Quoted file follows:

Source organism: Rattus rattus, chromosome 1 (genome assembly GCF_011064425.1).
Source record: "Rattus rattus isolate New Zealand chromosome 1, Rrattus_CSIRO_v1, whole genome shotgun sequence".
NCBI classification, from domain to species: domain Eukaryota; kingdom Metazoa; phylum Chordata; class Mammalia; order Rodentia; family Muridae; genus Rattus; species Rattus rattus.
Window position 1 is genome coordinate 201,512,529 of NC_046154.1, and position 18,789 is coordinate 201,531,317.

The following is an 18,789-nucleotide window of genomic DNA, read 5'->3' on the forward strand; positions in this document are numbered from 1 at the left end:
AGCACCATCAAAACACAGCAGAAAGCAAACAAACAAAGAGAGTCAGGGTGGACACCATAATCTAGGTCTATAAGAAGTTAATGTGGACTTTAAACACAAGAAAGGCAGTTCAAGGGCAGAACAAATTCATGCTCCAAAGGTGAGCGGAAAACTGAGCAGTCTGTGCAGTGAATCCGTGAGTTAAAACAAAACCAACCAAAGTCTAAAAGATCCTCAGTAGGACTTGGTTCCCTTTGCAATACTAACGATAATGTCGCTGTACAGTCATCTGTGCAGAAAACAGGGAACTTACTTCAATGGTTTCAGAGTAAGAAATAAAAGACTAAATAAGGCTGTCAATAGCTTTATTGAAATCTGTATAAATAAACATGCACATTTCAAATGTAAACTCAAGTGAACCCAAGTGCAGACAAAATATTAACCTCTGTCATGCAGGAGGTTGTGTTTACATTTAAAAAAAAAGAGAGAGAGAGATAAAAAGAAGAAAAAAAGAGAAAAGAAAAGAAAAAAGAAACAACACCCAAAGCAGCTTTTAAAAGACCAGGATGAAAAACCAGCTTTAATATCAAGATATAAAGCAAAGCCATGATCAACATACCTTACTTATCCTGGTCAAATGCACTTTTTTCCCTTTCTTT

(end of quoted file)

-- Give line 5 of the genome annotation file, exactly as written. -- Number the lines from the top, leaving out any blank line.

The following is an 18,789-nucleotide window of genomic DNA, read 5'->3' on the forward strand; positions in this document are numbered from 1 at the left end: